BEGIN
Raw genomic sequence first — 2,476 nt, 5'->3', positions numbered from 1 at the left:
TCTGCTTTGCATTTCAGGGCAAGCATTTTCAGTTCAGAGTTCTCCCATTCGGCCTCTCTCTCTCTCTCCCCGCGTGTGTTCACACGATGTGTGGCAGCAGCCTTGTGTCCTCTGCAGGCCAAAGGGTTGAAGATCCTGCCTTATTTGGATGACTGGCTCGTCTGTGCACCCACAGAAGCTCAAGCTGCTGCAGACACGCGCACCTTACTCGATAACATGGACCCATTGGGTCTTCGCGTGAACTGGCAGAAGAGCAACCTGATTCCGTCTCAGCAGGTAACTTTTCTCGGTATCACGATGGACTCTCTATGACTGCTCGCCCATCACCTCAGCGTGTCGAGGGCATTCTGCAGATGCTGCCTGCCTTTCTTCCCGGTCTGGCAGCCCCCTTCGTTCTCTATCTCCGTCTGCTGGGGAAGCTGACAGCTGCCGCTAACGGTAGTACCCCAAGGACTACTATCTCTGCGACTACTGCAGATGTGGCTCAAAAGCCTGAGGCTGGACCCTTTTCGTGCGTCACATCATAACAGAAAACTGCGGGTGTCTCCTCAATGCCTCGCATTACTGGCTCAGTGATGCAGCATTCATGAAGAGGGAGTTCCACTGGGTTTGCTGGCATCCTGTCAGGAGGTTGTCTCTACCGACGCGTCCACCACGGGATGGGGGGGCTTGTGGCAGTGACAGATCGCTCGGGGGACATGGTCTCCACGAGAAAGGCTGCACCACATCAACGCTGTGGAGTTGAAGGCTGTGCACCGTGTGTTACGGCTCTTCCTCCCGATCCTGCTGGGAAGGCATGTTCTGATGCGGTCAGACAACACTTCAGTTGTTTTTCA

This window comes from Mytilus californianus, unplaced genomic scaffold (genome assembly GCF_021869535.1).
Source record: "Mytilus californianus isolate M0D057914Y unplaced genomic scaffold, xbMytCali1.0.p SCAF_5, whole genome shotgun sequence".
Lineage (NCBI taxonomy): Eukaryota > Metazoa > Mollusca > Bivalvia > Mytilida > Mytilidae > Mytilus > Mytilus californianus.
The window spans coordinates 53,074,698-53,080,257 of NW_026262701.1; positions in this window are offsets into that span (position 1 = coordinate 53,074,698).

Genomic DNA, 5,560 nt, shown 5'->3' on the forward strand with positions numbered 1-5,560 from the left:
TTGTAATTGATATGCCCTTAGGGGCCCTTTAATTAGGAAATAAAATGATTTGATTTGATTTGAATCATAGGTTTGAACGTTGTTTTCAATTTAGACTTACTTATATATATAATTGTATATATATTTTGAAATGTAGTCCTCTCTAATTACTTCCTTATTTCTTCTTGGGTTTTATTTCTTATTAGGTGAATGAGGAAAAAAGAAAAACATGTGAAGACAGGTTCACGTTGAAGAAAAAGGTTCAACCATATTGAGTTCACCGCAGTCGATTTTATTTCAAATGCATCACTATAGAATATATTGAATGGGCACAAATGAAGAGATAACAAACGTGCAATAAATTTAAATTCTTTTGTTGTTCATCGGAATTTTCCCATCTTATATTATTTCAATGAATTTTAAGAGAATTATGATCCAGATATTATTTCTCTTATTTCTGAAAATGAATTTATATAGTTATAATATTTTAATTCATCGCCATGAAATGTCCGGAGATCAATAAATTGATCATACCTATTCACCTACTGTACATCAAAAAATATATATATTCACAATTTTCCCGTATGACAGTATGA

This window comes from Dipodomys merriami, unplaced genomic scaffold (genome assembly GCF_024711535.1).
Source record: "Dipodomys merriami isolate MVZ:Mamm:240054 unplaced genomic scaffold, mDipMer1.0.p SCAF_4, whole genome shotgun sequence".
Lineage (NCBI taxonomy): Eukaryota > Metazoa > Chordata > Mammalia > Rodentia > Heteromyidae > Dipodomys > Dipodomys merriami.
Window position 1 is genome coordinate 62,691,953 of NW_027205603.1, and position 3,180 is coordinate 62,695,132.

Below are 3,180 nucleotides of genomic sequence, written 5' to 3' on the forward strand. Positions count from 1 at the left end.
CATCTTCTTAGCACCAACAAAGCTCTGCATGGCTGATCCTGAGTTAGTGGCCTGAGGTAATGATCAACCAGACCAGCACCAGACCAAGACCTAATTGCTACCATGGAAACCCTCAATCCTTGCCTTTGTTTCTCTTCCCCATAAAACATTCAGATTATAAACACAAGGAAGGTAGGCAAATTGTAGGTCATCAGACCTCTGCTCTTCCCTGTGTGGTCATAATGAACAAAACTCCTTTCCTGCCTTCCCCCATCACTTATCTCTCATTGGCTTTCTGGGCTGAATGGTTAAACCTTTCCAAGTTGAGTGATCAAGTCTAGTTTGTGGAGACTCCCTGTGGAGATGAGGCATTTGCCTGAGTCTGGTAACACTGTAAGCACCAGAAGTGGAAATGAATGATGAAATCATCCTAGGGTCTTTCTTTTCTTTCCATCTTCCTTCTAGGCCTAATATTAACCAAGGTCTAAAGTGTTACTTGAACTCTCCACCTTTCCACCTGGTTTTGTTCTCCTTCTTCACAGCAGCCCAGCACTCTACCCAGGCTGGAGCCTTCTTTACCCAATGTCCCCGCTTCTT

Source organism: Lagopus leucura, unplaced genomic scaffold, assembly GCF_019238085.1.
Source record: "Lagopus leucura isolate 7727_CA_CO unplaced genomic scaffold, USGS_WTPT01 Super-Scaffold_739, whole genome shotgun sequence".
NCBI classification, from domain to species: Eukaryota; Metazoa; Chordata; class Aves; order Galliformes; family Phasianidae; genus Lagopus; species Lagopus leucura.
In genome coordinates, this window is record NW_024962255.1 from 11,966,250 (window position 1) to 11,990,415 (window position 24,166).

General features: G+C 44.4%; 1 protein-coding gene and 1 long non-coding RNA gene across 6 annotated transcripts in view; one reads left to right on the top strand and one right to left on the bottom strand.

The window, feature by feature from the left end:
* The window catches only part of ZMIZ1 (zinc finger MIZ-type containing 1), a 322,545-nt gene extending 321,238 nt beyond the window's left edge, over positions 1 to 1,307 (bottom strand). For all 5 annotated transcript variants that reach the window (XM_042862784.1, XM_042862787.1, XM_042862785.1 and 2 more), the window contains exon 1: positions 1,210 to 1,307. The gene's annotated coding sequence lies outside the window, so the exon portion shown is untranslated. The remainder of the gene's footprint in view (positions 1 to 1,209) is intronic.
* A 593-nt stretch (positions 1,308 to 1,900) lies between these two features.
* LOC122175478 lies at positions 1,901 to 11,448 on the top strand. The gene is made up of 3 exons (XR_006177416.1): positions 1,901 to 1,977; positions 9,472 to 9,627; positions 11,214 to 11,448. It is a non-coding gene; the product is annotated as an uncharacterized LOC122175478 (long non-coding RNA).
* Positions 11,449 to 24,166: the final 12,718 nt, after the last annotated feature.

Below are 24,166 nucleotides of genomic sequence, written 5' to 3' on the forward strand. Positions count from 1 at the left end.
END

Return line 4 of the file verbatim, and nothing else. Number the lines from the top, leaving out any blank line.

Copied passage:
Source record: "Mytilus californianus isolate M0D057914Y unplaced genomic scaffold, xbMytCali1.0.p SCAF_5, whole genome shotgun sequence".